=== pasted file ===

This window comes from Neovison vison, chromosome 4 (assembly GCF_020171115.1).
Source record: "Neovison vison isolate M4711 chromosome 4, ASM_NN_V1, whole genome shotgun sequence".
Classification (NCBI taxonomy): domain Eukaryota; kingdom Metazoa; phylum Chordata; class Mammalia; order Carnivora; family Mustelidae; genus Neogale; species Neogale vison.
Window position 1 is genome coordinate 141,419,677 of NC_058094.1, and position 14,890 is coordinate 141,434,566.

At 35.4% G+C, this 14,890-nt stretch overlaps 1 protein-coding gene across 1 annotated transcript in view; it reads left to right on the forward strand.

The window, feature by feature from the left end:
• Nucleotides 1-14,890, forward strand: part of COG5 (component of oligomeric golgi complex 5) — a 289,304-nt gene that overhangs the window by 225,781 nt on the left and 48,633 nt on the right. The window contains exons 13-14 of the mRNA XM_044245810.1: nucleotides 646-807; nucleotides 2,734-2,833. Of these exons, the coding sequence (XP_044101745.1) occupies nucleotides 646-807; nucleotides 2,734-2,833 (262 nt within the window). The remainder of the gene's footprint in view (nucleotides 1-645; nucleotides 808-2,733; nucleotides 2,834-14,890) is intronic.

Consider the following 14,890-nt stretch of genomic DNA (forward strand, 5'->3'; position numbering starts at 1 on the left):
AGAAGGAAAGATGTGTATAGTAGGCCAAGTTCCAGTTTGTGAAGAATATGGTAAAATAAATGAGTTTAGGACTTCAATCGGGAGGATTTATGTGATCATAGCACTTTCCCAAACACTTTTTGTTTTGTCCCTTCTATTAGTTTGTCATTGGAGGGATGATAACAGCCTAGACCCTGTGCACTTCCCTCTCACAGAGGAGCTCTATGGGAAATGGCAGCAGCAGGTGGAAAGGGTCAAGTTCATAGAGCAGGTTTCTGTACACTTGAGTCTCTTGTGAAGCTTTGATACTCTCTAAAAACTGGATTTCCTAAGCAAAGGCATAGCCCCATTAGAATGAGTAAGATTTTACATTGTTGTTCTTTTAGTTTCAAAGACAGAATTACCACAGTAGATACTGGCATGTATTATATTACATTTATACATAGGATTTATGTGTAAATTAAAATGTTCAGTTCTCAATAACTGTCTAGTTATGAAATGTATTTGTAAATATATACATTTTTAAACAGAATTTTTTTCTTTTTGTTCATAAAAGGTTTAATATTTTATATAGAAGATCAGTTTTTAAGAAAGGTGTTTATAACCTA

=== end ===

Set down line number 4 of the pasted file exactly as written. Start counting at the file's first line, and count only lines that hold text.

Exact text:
Window position 1 is genome coordinate 141,419,677 of NC_058094.1, and position 14,890 is coordinate 141,434,566.